The Contingency Fees Act No. 66 of 1997 (The Act) came into operation in April 1999.
The Act did away with the common-law prohibition against lawyers (attorneys and advocates) taking matters on risk.
Prior to April 1999, lawyers could only work for their ordinary fee. The Act was enacted to legitimize contingency fee agreements between legal practitioners and their clients, which would otherwise be prohibited by the common law.
Any contingency fee agreement between such parties which is not covered by the Act is therefore illegal.
What is of significance is that the Act permits ‘no win, no fees’ agreements, by permitting such agreements the legislature has made more litigation possible, and by permitting increased fee agreements the legislature has made it possible for legal practitioners to receive part of the proceeds of the action.
It is settled law in South Africa that a contingency fee must be based on the ordinary fee charged by an attorney.
According to the Law Society of South Africa, the ordinary fee will vary from place to place and will also depend on several factors, such factors being but not limited to:
- - The amount and importance of the work done;
- - The complexity of the matter or the difficulty or novelty of the work or the questions raised;
- - The skill, labour, specialized knowledge and responsibility on the part of the attorney;
- - The number and importance of the documents prepared or perused, without necessarily having regard to length;
- - The place where and circumstances in which the services or any part thereof were rendered;
- - The time expended by the attorney;
- - Where money or property is involved, its amount or value;
- - The importance of the matter to the client;
- - The quality of the work done;
- - The experience or seniority of the attorney;
- - Whether the fees and disbursements have been incurred or increased through over-caution, negligence or mistake on the part of the member.
The fee due by the client can then only be calculated regarding documents such as file notes and other proof of the time spent by the lawyer and support staff, the number of photocopies or phone calls made and will include the fees paid to advocates.
The fee calculation is undertaken by a legal cost consultant who looks at the attorney’s files on the matter and itemizes each attendance, phone call, photocopy or consultation with an advocate.
The legal cost consultant will then prepare a bill of costs for the attorney, who then presents it to the client.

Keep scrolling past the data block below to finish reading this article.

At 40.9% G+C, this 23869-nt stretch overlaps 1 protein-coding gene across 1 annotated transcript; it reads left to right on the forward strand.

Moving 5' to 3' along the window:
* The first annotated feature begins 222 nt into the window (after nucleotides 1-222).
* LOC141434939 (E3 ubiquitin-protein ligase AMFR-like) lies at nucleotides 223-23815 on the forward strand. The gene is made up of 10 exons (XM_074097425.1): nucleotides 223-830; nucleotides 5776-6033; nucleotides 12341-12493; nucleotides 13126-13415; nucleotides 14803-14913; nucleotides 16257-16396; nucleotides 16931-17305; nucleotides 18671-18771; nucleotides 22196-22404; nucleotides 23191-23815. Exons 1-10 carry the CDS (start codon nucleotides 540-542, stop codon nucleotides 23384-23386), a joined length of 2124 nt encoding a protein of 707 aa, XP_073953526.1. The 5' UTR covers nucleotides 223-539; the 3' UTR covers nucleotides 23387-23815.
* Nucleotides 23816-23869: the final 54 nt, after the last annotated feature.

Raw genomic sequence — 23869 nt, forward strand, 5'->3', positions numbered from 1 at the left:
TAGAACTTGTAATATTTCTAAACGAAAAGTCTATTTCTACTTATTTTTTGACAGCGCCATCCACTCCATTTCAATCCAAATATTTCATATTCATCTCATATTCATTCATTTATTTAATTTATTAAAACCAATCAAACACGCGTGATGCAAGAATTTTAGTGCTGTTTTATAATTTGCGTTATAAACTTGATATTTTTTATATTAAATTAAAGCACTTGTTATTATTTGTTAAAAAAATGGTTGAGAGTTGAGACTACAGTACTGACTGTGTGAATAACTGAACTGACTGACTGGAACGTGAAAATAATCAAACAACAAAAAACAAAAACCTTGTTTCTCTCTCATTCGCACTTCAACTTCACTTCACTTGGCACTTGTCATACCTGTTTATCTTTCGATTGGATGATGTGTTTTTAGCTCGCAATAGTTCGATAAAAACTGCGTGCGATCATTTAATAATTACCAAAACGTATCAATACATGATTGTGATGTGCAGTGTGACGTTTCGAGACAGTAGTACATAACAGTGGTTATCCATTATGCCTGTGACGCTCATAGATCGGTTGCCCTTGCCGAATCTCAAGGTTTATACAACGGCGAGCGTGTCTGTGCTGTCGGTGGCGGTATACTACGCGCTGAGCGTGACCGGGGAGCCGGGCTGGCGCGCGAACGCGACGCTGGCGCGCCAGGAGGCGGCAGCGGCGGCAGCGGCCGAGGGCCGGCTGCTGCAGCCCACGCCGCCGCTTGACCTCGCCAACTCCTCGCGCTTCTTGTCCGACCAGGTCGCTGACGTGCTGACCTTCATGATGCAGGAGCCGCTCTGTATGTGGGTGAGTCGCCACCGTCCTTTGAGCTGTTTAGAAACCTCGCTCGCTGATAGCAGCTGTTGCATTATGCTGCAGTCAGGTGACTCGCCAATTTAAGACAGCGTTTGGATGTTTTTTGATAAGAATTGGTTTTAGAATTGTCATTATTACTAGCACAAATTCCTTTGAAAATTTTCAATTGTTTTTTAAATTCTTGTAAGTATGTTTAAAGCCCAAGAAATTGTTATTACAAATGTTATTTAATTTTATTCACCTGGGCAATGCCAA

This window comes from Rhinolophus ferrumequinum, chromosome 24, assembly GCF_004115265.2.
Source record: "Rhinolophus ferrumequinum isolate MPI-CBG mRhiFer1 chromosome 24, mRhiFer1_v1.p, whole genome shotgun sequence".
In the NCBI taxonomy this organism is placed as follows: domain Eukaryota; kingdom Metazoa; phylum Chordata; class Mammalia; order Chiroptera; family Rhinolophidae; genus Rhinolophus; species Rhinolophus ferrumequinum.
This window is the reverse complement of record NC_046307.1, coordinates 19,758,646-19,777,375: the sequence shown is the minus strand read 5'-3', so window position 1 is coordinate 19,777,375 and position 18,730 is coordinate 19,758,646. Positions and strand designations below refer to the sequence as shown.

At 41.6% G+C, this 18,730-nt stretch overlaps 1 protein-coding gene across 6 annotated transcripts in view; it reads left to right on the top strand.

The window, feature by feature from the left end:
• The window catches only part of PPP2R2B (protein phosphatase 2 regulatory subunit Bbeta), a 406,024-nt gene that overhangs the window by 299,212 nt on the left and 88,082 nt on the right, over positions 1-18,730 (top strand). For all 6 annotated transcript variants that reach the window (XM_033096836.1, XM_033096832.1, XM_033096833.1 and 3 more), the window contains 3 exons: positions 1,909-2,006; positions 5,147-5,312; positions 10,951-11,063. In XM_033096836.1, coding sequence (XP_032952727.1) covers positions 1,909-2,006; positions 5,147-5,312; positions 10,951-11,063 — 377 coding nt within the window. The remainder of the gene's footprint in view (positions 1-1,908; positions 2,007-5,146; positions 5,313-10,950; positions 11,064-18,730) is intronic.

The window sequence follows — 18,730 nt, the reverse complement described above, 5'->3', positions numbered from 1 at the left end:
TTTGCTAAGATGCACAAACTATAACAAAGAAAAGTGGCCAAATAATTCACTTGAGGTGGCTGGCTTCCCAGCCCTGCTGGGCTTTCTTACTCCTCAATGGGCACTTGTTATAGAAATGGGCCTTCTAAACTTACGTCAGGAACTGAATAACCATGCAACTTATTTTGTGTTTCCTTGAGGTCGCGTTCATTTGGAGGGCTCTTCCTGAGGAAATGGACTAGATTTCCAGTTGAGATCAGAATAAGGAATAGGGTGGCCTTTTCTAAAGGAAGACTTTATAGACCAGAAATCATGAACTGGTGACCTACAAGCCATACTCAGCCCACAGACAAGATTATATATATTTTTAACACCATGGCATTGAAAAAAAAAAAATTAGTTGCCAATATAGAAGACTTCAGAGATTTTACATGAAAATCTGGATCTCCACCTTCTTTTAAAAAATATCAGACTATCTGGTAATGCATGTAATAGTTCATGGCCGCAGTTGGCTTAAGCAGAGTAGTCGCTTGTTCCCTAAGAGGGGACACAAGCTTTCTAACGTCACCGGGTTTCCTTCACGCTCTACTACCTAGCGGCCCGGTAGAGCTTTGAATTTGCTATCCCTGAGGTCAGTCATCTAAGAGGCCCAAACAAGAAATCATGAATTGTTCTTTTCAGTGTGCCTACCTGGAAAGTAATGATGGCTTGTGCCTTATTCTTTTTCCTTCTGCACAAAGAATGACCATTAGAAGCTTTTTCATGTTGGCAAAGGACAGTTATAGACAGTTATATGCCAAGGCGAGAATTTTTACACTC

If the client accepts the amount charged then that is the end of the matter. If the client is unhappy then the bill relating to litigation must be assessed by a court clerk called a Taxing Master. A Taxing Master (in many instances an admitted attorney or advocate) must, according to legal precedent, steer between “the Scylla of liberality and the Charybdis of niggardliness" i.e. "choose between two evils".
Non-litigious matters are taxed by the local Law Society.
The Act provides that when a success fee is charged, it may not exceed double the ordinary fee – as taxed or agreed – and that the statutory cap is 25% of the capital.
The reportable judgment of Tuchten J (delivered on 05 April 2017 in the Pretoria High Court) in the case of Simon John Nash and Another v Anton Louis Mostert and Others (case no. 43195/2013)
, confirms the basis on which an attorney may bill a client.
The application was brought by CEO Simon Nash and his company Midmacor Industries (Midmacor) against pension fund curator, Tony Mostert, his law firm AL Mostert & Co, Sable Industries Pension Fund, the Financial Services Board (FSB), and the Registrar of Pension Funds.
Mostert, a senior attorney practising in the financial services sector, is the curator of several pension funds whose surpluses had been stripped years ago using the eponymous Ghavalas Option. He has been successful in recovering nearly R1bn for these pension funds.
In August 2006 Mostert and the FSB entered into an agreement in which Mostert, as curator, would instruct his law firm, AL Mostert & Co, to do all the administrative work for a total ‘contingency fee’ of 33.3% (Mostert and his firm each receiving 16.66% excluding VAT).
According to a report on the Moneyweb
site, Mostert has so far recovered R983m, of which (excluding VAT) at 33.3% is R327m and 25% is R245m – a difference of R82m
Mostert reportedly told Moneyweb
that he and his firm will appeal the judgment.
For now, it remains settled law in South Africa that a contingency fee must be based on the ordinary fee charged by an attorney, and that the statutory cap is 25% of such ordinary fee.